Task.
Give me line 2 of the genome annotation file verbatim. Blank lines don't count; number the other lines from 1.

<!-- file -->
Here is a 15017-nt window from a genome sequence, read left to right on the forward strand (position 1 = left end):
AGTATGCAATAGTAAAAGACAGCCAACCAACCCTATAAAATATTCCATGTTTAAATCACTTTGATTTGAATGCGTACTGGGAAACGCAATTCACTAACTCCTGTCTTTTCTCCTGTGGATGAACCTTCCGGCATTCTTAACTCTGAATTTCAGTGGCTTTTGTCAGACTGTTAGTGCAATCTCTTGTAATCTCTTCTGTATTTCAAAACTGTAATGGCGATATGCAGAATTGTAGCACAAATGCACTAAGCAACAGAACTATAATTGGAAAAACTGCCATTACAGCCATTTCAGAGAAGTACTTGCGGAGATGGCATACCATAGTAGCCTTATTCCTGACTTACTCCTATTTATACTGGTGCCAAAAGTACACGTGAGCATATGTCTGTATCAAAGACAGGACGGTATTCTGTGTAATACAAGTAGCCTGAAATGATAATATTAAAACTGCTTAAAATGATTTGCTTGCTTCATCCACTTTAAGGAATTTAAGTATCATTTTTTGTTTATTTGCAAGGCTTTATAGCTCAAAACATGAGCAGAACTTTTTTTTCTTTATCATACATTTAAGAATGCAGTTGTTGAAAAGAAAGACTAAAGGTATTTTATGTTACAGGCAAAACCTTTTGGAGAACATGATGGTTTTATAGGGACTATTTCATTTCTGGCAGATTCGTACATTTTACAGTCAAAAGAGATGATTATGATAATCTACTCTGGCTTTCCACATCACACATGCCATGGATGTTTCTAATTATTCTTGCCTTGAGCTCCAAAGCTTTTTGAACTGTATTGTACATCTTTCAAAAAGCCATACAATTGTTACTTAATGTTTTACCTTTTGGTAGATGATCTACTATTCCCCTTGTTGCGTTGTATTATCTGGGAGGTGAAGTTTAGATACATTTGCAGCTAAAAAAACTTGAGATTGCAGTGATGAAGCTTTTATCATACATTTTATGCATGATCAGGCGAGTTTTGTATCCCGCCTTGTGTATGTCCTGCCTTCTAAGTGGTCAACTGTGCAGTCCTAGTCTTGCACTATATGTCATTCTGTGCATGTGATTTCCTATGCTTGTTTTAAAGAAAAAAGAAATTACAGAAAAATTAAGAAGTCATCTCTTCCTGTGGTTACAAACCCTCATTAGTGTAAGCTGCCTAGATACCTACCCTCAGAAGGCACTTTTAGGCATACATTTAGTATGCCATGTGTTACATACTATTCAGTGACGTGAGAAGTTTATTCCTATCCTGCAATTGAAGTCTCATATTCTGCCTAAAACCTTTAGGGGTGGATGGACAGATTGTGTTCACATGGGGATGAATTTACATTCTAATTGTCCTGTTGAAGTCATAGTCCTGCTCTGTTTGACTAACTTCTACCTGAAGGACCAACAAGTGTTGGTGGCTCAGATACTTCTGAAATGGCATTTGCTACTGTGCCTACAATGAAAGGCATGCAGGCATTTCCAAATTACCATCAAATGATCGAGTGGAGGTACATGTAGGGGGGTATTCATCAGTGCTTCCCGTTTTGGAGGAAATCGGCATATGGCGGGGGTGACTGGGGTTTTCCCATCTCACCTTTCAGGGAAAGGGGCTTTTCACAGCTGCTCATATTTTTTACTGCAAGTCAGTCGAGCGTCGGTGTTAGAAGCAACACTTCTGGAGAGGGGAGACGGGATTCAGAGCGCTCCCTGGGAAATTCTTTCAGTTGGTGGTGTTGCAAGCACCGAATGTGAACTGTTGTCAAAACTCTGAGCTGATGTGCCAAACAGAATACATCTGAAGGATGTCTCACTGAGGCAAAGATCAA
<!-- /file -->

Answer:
AGTATGCAATAGTAAAAGACAGCCAACCAACCCTATAAAATATTCCATGTTTAAATCACTTTGATTTGAATGCGTACTGGGAAACGCAATTCACTAACTCCTGTCTTTTCTCCTGTGGATGAACCTTCCGGCATTCTTAACTCTGAATTTCAGTGGCTTTTGTCAGACTGTTAGTGCAATCTCTTGTAATCTCTTCTGTATTTCAAAACTGTAATGGCGATATGCAGAATTGTAGCACAAATGCACTAAGCAACAGAACTATAATTGGAAAAACTGCCATTACAGCCATTTCAGAGAAGTACTTGCGGAGATGGCATACCATAGTAGCCTTATTCCTGACTTACTCCTATTTATACTGGTGCCAAAAGTACACGTGAGCATATGTCTGTATCAAAGACAGGACGGTATTCTGTGTAATACAAGTAGCCTGAAATGATAATATTAAAACTGCTTAAAATGATTTGCTTGCTTCATCCACTTTAAGGAATTTAAGTATCATTTTTTGTTTATTTGCAAGGCTTTATAGCTCAAAACATGAGCAGAACTTTTTTTTCTTTATCATACATTTAAGAATGCAGTTGTTGAAAAGAAAGACTAAAGGTATTTTATGTTACAGGCAAAACCTTTTGGAGAACATGATGGTTTTATAGGGACTATTTCATTTCTGGCAGATTCGTACATTTTACAGTCAAAAGAGATGATTATGATAATCTACTCTGGCTTTCCACATCACACATGCCATGGATGTTTCTAATTATTCTTGCCTTGAGCTCCAAAGCTTTTTGAACTGTATTGTACATCTTTCAAAAAGCCATACAATTGTTACTTAATGTTTTACCTTTTGGTAGATGATCTACTATTCCCCTTGTTGCGTTGTATTATCTGGGAGGTGAAGTTTAGATACATTTGCAGCTAAAAAAACTTGAGATTGCAGTGATGAAGCTTTTATCATACATTTTATGCATGATCAGGCGAGTTTTGTATCCCGCCTTGTGTATGTCCTGCCTTCTAAGTGGTCAACTGTGCAGTCCTAGTCTTGCACTATATGTCATTCTGTGCATGTGATTTCCTATGCTTGTTTTAAAGAAAAAAGAAATTACAGAAAAATTAAGAAGTCATCTCTTCCTGTGGTTACAAACCCTCATTAGTGTAAGCTGCCTAGATACCTACCCTCAGAAGGCACTTTTAGGCATACATTTAGTATGCCATGTGTTACATACTATTCAGTGACGTGAGAAGTTTATTCCTATCCTGCAATTGAAGTCTCATATTCTGCCTAAAACCTTTAGGGGTGGATGGACAGATTGTGTTCACATGGGGATGAATTTACATTCTAATTGTCCTGTTGAAGTCATAGTCCTGCTCTGTTTGACTAACTTCTACCTGAAGGACCAACAAGTGTTGGTGGCTCAGATACTTCTGAAATGGCATTTGCTACTGTGCCTACAATGAAAGGCATGCAGGCATTTCCAAATTACCATCAAATGATCGAGTGGAGGTACATGTAGGGGGGTATTCATCAGTGCTTCCCGTTTTGGAGGAAATCGGCATATGGCGGGGGTGACTGGGGTTTTCCCATCTCACCTTTCAGGGAAAGGGGCTTTTCACAGCTGCTCATATTTTTTACTGCAAGTCAGTCGAGCGTCGGTGTTAGAAGCAACACTTCTGGAGAGGGGAGACGGGATTCAGAGCGCTCCCTGGGAAATTCTTTCAGTTGGTGGTGTTGCAAGCACCGAATGTGAACTGTTGTCAAAACTCTGAGCTGATGTGCCAAACAGAATACATCTGAAGGATGTCTCACTGAGGCAAAGATCAA